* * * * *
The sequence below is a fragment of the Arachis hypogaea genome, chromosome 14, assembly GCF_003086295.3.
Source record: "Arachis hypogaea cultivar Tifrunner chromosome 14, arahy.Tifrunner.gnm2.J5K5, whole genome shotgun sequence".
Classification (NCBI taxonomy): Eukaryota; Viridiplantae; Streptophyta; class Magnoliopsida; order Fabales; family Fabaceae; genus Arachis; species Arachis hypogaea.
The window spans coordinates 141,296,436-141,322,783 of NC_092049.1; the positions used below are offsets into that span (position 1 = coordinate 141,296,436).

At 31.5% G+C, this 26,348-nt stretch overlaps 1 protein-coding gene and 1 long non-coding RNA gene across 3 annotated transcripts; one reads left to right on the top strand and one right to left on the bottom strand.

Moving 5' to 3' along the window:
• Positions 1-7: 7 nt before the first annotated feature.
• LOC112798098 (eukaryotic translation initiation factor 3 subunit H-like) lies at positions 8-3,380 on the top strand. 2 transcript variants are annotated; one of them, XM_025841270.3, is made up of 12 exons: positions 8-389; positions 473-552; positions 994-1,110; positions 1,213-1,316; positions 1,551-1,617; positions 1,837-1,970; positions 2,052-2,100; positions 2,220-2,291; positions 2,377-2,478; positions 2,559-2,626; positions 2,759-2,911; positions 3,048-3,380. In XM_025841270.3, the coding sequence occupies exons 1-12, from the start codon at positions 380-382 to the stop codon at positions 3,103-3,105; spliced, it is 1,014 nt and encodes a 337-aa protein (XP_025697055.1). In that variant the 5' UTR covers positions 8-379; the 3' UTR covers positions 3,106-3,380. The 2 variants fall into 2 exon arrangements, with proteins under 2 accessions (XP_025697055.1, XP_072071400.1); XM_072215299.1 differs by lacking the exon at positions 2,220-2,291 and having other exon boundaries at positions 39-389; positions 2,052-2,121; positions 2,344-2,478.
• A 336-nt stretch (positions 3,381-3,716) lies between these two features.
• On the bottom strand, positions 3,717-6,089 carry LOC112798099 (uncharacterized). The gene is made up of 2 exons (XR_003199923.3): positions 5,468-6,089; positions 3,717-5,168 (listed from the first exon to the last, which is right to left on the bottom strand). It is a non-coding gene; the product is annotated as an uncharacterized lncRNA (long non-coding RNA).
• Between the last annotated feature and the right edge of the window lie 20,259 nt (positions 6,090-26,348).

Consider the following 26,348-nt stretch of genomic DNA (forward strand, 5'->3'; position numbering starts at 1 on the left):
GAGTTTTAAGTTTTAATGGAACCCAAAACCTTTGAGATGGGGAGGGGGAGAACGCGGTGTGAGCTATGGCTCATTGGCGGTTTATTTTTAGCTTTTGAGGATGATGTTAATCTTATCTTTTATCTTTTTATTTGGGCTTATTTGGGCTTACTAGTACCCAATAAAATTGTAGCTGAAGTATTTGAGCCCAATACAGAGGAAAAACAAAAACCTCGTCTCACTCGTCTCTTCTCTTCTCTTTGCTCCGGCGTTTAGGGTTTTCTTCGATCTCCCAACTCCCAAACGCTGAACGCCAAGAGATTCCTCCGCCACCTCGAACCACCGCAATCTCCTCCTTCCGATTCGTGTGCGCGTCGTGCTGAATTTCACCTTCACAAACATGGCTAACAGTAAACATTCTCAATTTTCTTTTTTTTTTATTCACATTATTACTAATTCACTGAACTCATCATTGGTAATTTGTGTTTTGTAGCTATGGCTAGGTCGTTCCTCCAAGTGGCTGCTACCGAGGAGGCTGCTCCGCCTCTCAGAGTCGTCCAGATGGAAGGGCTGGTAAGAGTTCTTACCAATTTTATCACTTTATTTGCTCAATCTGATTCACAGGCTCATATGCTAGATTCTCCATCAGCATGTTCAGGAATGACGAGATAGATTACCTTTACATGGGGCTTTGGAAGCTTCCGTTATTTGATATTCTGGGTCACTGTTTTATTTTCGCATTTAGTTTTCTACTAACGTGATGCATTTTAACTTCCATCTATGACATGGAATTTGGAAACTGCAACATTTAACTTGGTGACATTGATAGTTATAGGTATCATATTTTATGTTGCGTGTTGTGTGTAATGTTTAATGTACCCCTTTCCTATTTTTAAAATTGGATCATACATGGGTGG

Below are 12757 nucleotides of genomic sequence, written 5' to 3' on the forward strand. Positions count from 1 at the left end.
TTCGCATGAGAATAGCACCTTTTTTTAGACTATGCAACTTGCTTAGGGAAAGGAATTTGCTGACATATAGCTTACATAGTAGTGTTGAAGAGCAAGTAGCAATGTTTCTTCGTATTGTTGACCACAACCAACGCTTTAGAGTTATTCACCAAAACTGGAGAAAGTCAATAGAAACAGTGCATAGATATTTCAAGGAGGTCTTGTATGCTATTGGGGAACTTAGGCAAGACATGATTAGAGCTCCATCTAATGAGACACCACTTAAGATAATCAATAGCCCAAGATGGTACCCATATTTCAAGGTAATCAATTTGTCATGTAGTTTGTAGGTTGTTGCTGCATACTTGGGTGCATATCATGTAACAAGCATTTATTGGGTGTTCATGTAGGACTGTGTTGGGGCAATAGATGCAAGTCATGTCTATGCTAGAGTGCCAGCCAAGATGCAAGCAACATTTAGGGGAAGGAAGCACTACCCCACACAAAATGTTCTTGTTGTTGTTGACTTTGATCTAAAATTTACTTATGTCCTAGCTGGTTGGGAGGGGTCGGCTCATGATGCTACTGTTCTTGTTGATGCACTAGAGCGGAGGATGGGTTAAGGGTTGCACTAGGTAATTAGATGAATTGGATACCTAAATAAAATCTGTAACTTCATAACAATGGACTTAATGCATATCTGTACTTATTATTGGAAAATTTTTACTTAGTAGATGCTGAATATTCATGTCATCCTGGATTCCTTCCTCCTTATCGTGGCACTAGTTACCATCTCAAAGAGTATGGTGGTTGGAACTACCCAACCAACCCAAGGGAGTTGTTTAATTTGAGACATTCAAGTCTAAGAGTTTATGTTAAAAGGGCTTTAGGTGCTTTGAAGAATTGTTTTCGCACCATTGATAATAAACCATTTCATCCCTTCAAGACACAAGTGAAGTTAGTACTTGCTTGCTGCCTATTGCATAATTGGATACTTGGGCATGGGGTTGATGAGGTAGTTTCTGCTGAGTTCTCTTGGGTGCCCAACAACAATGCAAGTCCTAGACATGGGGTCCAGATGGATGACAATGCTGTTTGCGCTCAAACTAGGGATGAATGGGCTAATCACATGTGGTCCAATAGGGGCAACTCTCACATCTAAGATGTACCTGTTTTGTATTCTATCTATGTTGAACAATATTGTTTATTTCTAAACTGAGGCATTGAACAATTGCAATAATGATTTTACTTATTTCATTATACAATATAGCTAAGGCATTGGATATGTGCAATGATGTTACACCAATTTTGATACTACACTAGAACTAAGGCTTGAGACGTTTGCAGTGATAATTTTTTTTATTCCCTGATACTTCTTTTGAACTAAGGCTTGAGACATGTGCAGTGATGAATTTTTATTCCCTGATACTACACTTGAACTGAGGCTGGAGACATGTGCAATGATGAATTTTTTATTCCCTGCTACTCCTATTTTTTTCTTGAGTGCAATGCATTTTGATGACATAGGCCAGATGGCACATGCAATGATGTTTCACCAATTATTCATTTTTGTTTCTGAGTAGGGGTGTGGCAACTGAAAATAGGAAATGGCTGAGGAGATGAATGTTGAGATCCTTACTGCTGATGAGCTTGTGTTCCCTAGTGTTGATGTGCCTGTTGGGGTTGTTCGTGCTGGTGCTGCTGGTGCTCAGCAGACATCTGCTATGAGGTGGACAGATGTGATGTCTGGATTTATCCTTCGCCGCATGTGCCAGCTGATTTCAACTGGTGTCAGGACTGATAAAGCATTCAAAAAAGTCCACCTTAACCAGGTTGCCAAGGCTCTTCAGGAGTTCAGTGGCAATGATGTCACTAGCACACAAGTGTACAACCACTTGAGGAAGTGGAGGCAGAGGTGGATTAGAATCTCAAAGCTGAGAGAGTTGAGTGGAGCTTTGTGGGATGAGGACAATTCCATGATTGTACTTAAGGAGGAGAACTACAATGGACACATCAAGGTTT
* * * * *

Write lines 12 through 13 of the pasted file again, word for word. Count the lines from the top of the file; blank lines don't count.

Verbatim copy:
Consider the following 26,348-nt stretch of genomic DNA (forward strand, 5'->3'; position numbering starts at 1 on the left):
GAGTTTTAAGTTTTAATGGAACCCAAAACCTTTGAGATGGGGAGGGGGAGAACGCGGTGTGAGCTATGGCTCATTGGCGGTTTATTTTTAGCTTTTGAGGATGATGTTAATCTTATCTTTTATCTTTTTATTTGGGCTTATTTGGGCTTACTAGTACCCAATAAAATTGTAGCTGAAGTATTTGAGCCCAATACAGAGGAAAAACAAAAACCTCGTCTCACTCGTCTCTTCTCTTCTCTTTGCTCCGGCGTTTAGGGTTTTCTTCGATCTCCCAACTCCCAAACGCTGAACGCCAAGAGATTCCTCCGCCACCTCGAACCACCGCAATCTCCTCCTTCCGATTCGTGTGCGCGTCGTGCTGAATTTCACCTTCACAAACATGGCTAACAGTAAACATTCTCAATTTTCTTTTTTTTTTATTCACATTATTACTAATTCACTGAACTCATCATTGGTAATTTGTGTTTTGTAGCTATGGCTAGGTCGTTCCTCCAAGTGGCTGCTACCGAGGAGGCTGCTCCGCCTCTCAGAGTCGTCCAGATGGAAGGGCTGGTAAGAGTTCTTACCAATTTTATCACTTTATTTGCTCAATCTGATTCACAGGCTCATATGCTAGATTCTCCATCAGCATGTTCAGGAATGACGAGATAGATTACCTTTACATGGGGCTTTGGAAGCTTCCGTTATTTGATATTCTGGGTCACTGTTTTATTTTCGCATTTAGTTTTCTACTAACGTGATGCATTTTAACTTCCATCTATGACATGGAATTTGGAAACTGCAACATTTAACTTGGTGACATTGATAGTTATAGGTATCATATTTTATGTTGCGTGTTGTGTGTAATGTTTAATGTACCCCTTTCCTATTTTTAAAATTGGATCATACATGGGTGG